First Place: Presenter Michael Hvasta, Mechanical and Aerospace Engineering - FlowMeter
The global flowmeter market is projected to grow by 25% over the next four years and become a $9B per year industry by 2022. Most of this anticipated growth is predicted to occur in North America, Europe, and Asia Pacific where companies are moving away from old, wasteful technologies, such as differential pressure meters, and towards non-contact, non-invasive technologies that can be installed external to a piping system. To address this growing demand, our team has devised a ‘Rotating Lorentz-Force Flowmeter’, that uses a novel low-friction bearing. Due to the lack of frictional forces in the device, our flowmeter can be used to accurately measure flow rates without any calibration – even if the properties of the fluid are not known prior to measurement. Furthermore, because of the new bearing our flowmeter is capable of measuring a wider range of flow rates than any other device of this kind. The flowmeter presented today can be produced for less than $600 per unit, so it is poised to become a disruptive technology capable of replacing more expensive equipment in the power-generation, chemical, metallurgical/casting, and pharmaceutical industries.
Second Place: Alex Goglia, Molecular Biology - PhotoPharma
PhotoPharma- Light based control over the spatiotemporal activity of therapeutic and commercial proteins.
Engineered proteins have a wide range of applications in medicine, cosmetics, manufacturing, and biotechnology. We have developed an engineering process by which the activity of a traditional protein can be placed under the control of a specific wavelength of visible light. This innovation allows us to create versions of important bio-molecules with user-defined activity in time (when it's active) and in space (where it's active. As a result, we have engineered proteins with the potential to increase the throughput and yield of biopharmaceutical manufacturing, synergize with and enhance the precision of existing at-home cosmetic products, and ultimately improve both the efficacy and safety of breakthrough pharmaceuticals in cardiology, rheumatology, and oncology.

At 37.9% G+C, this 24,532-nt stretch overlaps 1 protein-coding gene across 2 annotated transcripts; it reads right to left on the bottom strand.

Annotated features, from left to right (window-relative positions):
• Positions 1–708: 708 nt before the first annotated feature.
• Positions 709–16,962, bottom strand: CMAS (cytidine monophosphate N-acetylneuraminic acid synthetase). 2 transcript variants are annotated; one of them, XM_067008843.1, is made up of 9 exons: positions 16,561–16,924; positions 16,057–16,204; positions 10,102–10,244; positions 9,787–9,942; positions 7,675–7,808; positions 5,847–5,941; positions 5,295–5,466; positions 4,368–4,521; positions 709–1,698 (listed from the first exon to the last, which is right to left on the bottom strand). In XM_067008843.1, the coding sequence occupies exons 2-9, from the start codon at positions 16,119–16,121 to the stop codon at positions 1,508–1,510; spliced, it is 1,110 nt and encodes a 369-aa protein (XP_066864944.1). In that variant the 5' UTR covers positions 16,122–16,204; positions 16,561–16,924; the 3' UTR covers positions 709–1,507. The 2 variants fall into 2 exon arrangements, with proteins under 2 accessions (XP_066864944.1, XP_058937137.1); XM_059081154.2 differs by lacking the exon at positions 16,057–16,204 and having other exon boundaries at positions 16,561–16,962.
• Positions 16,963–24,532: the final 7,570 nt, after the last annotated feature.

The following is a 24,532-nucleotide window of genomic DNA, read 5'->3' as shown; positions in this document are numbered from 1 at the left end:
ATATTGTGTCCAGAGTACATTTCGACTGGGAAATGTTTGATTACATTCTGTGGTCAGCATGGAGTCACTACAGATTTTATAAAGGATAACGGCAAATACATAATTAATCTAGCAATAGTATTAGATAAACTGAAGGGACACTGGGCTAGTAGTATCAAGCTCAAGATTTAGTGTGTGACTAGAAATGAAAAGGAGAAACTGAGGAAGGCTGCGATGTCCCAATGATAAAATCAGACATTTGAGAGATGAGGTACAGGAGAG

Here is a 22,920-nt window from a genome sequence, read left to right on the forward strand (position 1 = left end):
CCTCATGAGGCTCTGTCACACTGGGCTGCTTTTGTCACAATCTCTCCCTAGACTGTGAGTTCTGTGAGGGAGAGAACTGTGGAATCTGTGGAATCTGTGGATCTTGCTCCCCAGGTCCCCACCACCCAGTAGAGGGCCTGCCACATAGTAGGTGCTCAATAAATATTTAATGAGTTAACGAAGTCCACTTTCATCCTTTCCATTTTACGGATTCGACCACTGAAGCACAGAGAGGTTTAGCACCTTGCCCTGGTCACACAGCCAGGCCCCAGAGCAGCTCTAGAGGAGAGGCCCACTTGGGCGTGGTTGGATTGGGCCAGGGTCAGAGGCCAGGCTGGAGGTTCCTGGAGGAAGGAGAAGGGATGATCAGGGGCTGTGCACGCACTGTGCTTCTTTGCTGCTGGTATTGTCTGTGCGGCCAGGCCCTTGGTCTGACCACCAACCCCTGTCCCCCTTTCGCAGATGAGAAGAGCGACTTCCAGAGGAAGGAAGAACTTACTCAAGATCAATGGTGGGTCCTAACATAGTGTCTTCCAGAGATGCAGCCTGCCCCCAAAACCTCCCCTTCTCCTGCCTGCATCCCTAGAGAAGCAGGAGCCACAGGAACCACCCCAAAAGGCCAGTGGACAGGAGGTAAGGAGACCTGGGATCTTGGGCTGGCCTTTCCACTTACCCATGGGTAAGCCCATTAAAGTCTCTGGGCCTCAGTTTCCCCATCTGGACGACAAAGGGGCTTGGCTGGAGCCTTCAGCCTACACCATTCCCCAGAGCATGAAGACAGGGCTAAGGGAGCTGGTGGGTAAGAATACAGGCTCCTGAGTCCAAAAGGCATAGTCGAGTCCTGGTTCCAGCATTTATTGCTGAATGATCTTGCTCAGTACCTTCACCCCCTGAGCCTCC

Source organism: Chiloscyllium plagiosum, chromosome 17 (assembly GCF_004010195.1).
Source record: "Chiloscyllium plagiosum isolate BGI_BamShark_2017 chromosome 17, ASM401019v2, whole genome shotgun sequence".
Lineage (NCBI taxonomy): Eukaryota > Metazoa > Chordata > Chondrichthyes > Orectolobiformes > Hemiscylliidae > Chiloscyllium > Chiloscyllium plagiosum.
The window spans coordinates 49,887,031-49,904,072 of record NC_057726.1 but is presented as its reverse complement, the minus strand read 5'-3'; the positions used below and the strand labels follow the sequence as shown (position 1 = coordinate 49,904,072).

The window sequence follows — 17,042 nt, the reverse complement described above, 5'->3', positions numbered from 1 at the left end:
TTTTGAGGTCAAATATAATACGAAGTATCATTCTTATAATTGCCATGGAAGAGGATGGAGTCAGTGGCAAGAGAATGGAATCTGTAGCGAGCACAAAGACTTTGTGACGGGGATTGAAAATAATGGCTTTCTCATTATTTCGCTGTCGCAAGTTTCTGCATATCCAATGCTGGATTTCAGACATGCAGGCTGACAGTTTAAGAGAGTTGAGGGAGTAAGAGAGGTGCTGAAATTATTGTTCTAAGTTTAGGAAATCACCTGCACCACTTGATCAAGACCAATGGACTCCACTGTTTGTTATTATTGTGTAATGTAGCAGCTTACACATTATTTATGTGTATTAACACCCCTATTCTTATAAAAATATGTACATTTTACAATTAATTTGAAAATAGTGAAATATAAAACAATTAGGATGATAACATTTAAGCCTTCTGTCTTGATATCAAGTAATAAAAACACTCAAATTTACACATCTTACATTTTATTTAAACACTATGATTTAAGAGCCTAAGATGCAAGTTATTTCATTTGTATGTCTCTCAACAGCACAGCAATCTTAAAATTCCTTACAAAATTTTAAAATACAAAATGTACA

Third Place: Kurt Ristroph, Chemical and Biological Engineering - Nanoparticles for Eliminating Superbugs
You've probably heard about the rise of antibiotic-resistant bacteria worldwide - these 'superbugs' are incredibly dangerous, in part because they are immune to traditional small-molecule antibiotics. Modern researches can design and manufacture next generation antibiotics, made of large molecule peptides, to treat the superbugs; potent as they are, though, there peptides are notoriously difficult to administer and require many injections to be effective. Out innovation, HIP-FNP, is a technology that protects the peptides in the body, making administration significantly easier and reducing both the b=number of injections and amount of drug required for a sure. Unlike other peptides protection techniques, HIP-FNP is fully scalable, loses almost no drug during processing, and has low overhead. We have used HIP-FNP to protect eight major antibiotic peptides so far, and are currently implementing an industrial-scale proof-of-concept with a major pharma manufacturer. We believe the booming peptide market, estimated to reach $48 billion by 2025, is ripe for our technology, which reduces dosage amounts and improves antibiotic peptides administration; less drug, less often, less money- same cure.